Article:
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Beer Column: Three Key Words for Aging Beer

By Jack Kenny

Jack Kenny, Beer Columnist

Jack Kenny, Beer Columnist

Beer doesn’t last forever, and most beer doesn’t even last for a year. Why is that? Most beer is pasteurized, but that process doesn’t mean that organic changes are nullified. Over time, beer will suffer from exposure to light, to heat and temperature swings, and the ingredients within the container will undergo chemical alterations that will permanently change the aroma, taste, body and overall character of the beverage.

Beer is perishable, plain and simple. Commercial lager beers are good for up to four months before they start to oxidize. Hoppy beers are particularly prone to change because the hop character breaks down at a relatively quick pace. I’ve seen people refuse to buy a sixpack of IPA whose born-on date was older than one month. That’s a bit extreme, but folks with trained palates certainly can detect variations in freshness levels.

Dark, cool and still. Those are the ideal conditions for beer.

Light is the number one enemy of beer. Light begins acting on beer immediately. Brown glass filters out about 95 percent of the UV rays in light, but green and clear glass are open invitations for light to work its rough magic on beer. (One wonders why clear and green glass are used at all.) What happens is that light plays around with a flavor compound in beer called 3-MBT, resulting in a skunky aroma. If you smell sulfur, that’s because sulfur is involved in that chemical change.

Keep beer cool for best results. That’s not always possible, obviously, at off-premise retail stores. Next best is to keep it cool or at a stable temperature; in other words, avoid swings in degrees. And finally, try not to move it around too much.

Beers that are malty and high in alcohol strength – or which are not pasteurized and continue to condition themselves within the bottle – can remain viable for years, up to five or more in some cases. The catch, however, is that they must be cellared (dark, cool and still). A great beer, such as a Belgian tripel, a Russian imperial stout, a barleywine or a lambic, will not age well sitting on a store shelf for three years. But, keep it in a special place where the ideal conditions can be applied, and you have yourself a product that will mature over time and deliver rewarding taste experiences to the consumer.

The process of cellaring is difficult for off-premise retailers, of course, unless they have a serious affection for high-end beers and wish to offer knowledgeable customers a special treat. Some on-premise establishments that are dedicated to craft and specialty beers have capitalized on their storage space and have cellared many different brews. One good example is The Ginger Man in South Norwalk, which has a special room in its large cellar for bottles and kegs to age. They keep kegs of Dogfish Head 120 Minute IPA from several different years. (Unlike other IPAs, Dogfish 120 is probably best considered to be an extreme barleywine with lots of hops. It clocks in at around 18 percent ABV and doesn’t taste like any other beer.)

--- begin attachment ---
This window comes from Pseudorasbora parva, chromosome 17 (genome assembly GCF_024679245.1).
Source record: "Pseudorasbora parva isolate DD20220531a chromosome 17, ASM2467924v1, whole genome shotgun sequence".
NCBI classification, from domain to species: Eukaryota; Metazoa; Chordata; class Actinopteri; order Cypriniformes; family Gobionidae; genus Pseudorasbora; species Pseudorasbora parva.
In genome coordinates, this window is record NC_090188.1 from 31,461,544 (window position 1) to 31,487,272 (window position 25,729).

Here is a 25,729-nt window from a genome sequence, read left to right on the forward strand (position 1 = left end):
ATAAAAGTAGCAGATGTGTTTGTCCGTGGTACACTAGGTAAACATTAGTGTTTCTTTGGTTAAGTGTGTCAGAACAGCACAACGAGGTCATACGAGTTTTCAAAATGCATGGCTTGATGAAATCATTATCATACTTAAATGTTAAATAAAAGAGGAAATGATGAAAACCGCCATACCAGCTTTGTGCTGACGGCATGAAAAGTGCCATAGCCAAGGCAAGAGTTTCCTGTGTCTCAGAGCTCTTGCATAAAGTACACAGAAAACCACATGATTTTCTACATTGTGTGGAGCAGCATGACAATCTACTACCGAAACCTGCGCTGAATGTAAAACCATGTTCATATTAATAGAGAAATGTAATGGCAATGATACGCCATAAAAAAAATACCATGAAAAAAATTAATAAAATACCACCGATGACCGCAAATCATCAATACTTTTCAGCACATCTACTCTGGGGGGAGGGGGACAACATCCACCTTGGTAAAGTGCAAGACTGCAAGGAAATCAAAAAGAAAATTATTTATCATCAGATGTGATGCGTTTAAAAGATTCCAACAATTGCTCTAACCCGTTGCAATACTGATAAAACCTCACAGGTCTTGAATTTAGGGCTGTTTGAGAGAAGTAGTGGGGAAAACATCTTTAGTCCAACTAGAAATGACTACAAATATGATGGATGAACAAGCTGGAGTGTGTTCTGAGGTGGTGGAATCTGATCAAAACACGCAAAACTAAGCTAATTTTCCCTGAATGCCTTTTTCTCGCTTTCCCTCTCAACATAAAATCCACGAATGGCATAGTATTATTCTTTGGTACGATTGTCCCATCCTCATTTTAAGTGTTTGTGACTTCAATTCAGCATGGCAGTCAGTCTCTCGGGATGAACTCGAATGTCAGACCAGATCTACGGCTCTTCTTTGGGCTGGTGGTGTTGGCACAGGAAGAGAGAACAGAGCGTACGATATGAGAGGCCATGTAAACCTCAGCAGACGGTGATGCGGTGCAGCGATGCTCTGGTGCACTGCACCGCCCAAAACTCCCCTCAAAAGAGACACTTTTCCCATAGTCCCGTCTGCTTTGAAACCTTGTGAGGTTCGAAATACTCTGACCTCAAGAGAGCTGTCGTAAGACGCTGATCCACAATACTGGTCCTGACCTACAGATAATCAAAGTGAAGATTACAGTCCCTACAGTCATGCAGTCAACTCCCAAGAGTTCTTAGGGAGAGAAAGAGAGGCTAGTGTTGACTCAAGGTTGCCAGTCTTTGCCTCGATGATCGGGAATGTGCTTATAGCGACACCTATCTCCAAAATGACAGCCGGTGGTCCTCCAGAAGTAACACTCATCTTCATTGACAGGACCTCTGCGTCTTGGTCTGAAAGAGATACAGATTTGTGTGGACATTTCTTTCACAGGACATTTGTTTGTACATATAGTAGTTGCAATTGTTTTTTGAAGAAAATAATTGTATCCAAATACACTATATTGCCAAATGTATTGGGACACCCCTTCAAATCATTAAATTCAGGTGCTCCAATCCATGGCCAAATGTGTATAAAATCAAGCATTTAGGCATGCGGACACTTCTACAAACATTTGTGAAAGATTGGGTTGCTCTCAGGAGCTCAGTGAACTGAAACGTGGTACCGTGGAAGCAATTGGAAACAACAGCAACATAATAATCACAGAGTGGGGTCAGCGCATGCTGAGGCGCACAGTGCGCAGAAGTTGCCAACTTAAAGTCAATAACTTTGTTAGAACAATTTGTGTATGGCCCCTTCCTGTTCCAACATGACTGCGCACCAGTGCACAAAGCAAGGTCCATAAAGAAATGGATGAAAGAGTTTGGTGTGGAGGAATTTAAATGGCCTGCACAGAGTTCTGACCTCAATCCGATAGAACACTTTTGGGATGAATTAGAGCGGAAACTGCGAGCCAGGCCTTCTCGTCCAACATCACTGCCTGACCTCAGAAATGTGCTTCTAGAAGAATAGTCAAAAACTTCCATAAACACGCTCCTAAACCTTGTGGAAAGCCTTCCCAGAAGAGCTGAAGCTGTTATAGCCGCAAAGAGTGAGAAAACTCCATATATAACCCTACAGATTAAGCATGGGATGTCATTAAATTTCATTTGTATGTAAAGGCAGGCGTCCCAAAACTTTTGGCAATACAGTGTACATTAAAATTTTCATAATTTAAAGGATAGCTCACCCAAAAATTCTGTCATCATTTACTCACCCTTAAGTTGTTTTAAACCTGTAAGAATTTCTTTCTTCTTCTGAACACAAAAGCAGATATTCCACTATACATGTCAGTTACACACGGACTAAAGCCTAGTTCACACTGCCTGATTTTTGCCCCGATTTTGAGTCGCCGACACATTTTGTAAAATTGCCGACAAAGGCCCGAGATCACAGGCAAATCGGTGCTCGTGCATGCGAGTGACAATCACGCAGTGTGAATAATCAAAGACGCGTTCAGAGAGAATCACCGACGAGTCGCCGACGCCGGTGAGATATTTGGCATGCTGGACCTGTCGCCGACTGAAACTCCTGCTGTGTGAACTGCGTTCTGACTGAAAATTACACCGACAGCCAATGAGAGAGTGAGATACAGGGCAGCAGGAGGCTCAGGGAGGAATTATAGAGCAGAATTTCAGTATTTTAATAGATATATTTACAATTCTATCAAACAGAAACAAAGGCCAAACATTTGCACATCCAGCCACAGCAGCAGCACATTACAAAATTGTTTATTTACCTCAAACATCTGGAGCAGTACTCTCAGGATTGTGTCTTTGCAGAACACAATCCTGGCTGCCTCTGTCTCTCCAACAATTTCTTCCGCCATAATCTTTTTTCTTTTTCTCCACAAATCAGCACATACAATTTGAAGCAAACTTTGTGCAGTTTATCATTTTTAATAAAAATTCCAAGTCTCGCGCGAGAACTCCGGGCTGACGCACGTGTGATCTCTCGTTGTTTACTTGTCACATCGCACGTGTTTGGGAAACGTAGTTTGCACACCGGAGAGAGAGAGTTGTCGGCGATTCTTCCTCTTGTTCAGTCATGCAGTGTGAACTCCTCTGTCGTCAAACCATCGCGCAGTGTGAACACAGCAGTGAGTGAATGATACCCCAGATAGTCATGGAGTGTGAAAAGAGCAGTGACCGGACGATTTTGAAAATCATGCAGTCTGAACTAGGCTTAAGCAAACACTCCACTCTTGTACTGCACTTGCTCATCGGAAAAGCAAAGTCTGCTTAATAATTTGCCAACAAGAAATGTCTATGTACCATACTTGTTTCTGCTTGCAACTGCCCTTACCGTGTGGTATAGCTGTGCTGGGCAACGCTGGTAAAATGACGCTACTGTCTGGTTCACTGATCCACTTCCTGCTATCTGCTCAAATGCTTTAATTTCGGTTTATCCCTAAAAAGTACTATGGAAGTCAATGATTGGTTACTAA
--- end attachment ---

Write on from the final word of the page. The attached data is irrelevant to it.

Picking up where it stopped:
If you are tempted to cellar beer, here are some points to consider:

  • Have patience.
  • Set aside several bottles of the same beer, preferably three or more.
  • Keep records: Create a record book. Put a tag on each bottle and write the date.
  • No light. Period.
  • Temperature: 55°F is ideal, with a variable of 5° in either direction. A rule of thumb is that the best cellar temp is the same as its ideal serving temperature. Barleywines, imperials and tripels are best served at 55° to 60°, and stouts and other ales between 50° and 55°. Anything lighter probably should not be cellared.
  • Humidity: Between 50% and 70% is best. If humidity is low, corks can dry. If humidity is high, you’re inviting molds, particularly black mold, which you do not want. Invest in a humidifier/dehumidifier to control moisture. Standard refrigerators are not recommended for long-term beer storage because they are designed to keep contents dry.
  • Store bottles upright. Vertical storage reduces the amount of exposed liquid surface area, lowering the potential for oxidation. Horizontal storage creates a yeast ring on the side of the bottle. Also, the alcohol in beer could draw out unwanted flavors from corks if the bottle is shelved horizontally.

Jack Kenny has been writing The Beer Column for The Beverage Journal since 1995. Write to him at

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